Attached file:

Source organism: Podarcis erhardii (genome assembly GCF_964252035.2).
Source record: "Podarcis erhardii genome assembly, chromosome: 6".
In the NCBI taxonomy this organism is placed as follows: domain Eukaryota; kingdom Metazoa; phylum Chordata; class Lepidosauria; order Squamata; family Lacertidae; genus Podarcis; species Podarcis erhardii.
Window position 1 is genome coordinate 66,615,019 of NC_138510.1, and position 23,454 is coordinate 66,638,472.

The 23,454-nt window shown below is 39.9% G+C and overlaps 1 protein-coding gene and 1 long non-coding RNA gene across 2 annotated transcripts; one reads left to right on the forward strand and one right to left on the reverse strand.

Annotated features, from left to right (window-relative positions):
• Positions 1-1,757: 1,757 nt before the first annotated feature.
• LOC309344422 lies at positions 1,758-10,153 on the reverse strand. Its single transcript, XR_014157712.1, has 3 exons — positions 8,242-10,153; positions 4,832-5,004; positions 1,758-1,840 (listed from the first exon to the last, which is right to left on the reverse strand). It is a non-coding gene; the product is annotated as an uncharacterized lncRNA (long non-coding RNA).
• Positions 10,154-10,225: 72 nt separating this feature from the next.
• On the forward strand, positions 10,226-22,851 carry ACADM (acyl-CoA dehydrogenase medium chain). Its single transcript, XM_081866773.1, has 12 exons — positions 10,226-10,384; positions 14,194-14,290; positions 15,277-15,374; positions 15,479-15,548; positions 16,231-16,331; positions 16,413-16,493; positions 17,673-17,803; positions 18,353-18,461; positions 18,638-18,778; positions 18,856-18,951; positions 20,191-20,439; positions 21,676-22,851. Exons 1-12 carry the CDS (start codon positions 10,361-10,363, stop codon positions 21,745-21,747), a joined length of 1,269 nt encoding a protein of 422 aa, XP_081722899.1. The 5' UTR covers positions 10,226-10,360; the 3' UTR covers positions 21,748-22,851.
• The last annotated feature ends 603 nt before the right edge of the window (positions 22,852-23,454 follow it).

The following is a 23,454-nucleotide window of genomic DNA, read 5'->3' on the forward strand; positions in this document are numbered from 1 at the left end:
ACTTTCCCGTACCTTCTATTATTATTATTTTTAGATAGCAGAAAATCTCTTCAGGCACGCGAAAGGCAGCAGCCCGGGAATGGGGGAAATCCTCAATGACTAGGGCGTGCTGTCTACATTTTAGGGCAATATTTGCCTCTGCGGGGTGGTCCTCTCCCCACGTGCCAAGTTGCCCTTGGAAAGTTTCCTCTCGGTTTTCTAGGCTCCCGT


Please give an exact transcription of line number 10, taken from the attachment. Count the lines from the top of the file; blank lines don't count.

• On the forward strand, positions 10,226-22,851 carry ACADM (acyl-CoA dehydrogenase medium chain). Its single transcript, XM_081866773.1, has 12 exons — positions 10,226-10,384; positions 14,194-14,290; positions 15,277-15,374; positions 15,479-15,548; positions 16,231-16,331; positions 16,413-16,493; positions 17,673-17,803; positions 18,353-18,461; positions 18,638-18,778; positions 18,856-18,951; positions 20,191-20,439; positions 21,676-22,851. Exons 1-12 carry the CDS (start codon positions 10,361-10,363, stop codon positions 21,745-21,747), a joined length of 1,269 nt encoding a protein of 422 aa, XP_081722899.1. The 5' UTR covers positions 10,226-10,360; the 3' UTR covers positions 21,748-22,851.